Chad’s political transition was meant to take 18 months, from April 2021 to September 2022, but it now appears an extension will be needed. The country is saddled with security problems internally and at its borders, significant food shortages and poor public governance. Delaying the transition could provoke further turmoil.
A return to constitutional order seems unlikely without genuine will from the Transitional Military Council and the rebel movements to reach an agreement. Urgent steps are needed to deal with the misappropriation of public funds, intercommunal conflicts and other security risks.
After four months of talks in Doha between the transitional government and Chad’s politico-military groups, a peace agreement is in sight. But several difficult issues still need to be resolved.
Stakeholders rejected a first draft agreement in May. A second, apparently more consensual, version was submitted by Qatar, the mediating party, at the end of June. The latest version still doesn’t resolve differences on critical matters, such as the composition of the Inclusive National Dialogue’s organising committee, the transition charter and army reform. These issues will determine the quality of future elections, the return to constitutional order and a transfer of power to civilians.
Pending an agreement, the government – possibly due to international pressure on the Transitional Military Council – announced that the national dialogue would take place on 20 August. But the participation of politico-military groups remains unclear, and the major ones, including the Front for Change and Concord in Chad and the Union of Resistance Forces, have withdrawn from the process. Also, a month isn't enough time to organise such an important meeting.
These stumbling blocks have resulted in intense protests, such as that organised in May by the civil society platform Wakit Tama. In addition to challenging the Transitional Military Council, the platform rejects France’s presence in Chad, particularly its perceived unconditional support for the junta.
The May protest led to vandalism targeting French companies, including TotalEnergies’ gas stations. These actions were repressed, and the leaders arrested, tried and reprieved. The platform continues its call for protests against the Transitional Military Council.
The country’s internal security is also deteriorating. Intercommunal conflicts are increasingly bloody due to the easy flow of weapons. In May, clashes in Kouri Bougoudi, a gold mining zone in the country’s north, resulted in over 200 deaths. Many other localised conflicts have also erupted this year.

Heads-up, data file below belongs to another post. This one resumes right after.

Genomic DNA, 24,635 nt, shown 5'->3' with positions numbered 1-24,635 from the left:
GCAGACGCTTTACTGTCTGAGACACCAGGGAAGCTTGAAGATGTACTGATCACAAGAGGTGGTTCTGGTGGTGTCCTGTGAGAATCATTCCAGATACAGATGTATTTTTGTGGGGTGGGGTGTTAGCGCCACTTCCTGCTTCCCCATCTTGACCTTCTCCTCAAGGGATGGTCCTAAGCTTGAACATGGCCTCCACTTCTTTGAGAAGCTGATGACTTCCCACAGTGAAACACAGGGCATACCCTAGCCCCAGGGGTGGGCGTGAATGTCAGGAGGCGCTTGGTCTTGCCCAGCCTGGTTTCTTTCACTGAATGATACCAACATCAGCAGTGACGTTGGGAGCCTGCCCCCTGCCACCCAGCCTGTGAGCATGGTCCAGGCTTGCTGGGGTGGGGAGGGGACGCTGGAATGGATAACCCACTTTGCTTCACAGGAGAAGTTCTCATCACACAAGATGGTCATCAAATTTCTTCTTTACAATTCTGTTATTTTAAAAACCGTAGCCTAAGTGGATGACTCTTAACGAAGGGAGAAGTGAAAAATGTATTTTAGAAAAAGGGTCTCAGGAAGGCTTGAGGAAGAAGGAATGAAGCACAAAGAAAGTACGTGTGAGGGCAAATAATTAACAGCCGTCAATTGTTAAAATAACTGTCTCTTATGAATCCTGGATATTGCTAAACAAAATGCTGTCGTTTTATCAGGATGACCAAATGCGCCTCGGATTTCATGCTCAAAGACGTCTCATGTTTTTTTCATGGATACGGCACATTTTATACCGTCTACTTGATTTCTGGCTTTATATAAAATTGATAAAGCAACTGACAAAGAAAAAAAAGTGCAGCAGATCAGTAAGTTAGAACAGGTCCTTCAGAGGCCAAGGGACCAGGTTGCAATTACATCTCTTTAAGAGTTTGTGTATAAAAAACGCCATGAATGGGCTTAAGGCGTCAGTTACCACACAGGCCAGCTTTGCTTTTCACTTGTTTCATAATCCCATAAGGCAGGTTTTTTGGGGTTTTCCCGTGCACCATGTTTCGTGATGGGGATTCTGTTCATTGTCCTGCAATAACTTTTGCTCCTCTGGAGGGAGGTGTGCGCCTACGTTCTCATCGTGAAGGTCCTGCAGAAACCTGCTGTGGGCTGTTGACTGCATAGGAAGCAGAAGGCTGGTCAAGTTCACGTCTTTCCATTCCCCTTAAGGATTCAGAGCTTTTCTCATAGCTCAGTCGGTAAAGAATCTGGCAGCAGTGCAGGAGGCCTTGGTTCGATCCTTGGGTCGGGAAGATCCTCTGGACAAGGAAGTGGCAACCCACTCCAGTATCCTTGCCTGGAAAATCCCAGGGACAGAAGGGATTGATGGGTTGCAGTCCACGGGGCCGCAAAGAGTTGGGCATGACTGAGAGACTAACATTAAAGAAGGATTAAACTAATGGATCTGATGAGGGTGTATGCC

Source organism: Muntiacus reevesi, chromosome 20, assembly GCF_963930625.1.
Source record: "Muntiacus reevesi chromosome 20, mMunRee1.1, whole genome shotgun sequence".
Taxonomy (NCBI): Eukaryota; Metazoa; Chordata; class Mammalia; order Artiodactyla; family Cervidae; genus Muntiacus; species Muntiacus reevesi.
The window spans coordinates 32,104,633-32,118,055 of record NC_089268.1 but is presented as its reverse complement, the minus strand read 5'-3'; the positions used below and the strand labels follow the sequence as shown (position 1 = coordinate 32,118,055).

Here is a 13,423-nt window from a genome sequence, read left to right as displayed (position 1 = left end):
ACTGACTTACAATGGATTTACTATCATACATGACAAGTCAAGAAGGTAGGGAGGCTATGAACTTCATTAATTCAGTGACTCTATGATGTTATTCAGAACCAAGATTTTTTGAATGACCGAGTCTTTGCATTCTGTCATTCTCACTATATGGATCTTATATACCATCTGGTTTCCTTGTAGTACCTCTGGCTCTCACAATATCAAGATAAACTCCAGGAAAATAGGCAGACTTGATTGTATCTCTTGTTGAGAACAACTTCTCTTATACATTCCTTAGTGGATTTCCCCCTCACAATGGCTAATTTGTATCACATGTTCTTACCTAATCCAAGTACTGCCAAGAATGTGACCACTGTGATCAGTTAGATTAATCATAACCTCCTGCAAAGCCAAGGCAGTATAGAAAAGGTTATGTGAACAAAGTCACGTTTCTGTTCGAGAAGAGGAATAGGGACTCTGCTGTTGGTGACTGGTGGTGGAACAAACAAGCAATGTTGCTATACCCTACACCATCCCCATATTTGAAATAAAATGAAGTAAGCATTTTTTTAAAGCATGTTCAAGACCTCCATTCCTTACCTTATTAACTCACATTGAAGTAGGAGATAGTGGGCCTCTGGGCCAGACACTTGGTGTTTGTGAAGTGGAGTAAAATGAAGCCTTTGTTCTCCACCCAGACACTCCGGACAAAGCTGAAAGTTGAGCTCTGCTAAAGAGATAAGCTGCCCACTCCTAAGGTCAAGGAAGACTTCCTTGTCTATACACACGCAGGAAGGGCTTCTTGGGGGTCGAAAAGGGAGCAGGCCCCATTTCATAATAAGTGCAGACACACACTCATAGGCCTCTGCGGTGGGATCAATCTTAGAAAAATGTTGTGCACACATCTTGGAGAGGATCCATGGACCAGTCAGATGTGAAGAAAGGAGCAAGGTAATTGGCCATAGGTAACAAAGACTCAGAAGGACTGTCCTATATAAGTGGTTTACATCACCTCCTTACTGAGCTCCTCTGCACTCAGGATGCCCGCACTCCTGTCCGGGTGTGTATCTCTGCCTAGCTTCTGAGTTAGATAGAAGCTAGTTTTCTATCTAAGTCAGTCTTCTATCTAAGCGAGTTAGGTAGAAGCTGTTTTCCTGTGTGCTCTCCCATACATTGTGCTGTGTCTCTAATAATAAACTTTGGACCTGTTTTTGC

At Chad’s various borders, the situation is just as volatile. In the west, other Lake Chad Basin countries (Cameroon, Niger and Nigeria) – continue to be rocked by attacks carried out by Boko Haram factions. In the far north, the unstable situation in southern Libya poses a threat as rebel groups, armed gangs and traffickers circulate effortlessly between the two countries.
In the east, the ongoing intercommunal conflicts in Darfur threaten to spill into Chad. The border situation with the Central African Republic in the south remains fragile, with rebel groups still at war against the political authorities in Bangui.
In June, Chad’s government officially declared a food and nutrition emergency, pleading for international aid. The United Nations estimates that one-third of Chad’s population (over five million people) is food insecure. The situation could worsen as the rainy season starts. This ploughing period is when food reserves are low until the next harvest.
Chad also continues to face financial governance problems. The diversion of at least 120-billion XAF (10% of the national state budget) from the accounts of the National Hydrocarbons Company of Chad, revealed in June, is still making headlines. This misappropriation involves high-ranking state officials, which damages public trust in the government and tests its credibility.
With the transition deadline looming, the priority is to create conditions that favour a smooth exit. The transitional government should adopt a more conciliatory stance to enable progress at the Doha talks and revive the Inclusive National Dialogue process. Authorities must also avoid clamping down on freedom of expression and protest, which could risk radicalising civil society and opposition parties.
The Transitional Military Council should urgently address the food situation to avoid a humanitarian disaster. Trials should be held for those accused of embezzlement and misappropriation of public funds. The focus must be on using state resources to relieve food insecurity, not fill the pockets of corrupt officials.
Finally, to improve security, the government must curb the proliferation of small arms, which are increasingly used in intercommunal conflicts and organised crime. Removing these weapons from civilians’ possession in cross-border zones and gold mining areas is also a priority. The 2022 third forum of governors of the Lake Chad Basin in N’Djamena is a vital opportunity to confront Boko Haram through the regional stabilization strategy.
The role of external partners in Chad’s political transition remains crucial. These include the African Union, United Nations, France and Qatar. They should use their diplomatic weight to advance the Doha discussions and obtain a clearer timetable for the transition. Continued support is also needed for the Transitional Military Council to solve the country’s food and security crises.
This would ease socio-political tensions and guarantee a genuinely inclusive dialogue. These steps are vital for national reconciliation, elections and a return to constitutional order within a realistic timeframe.
Written by Remadji Hoinathy, Senior Researcher, ISS Regional Office for West Africa, the Sahel and the Lake Chad Basin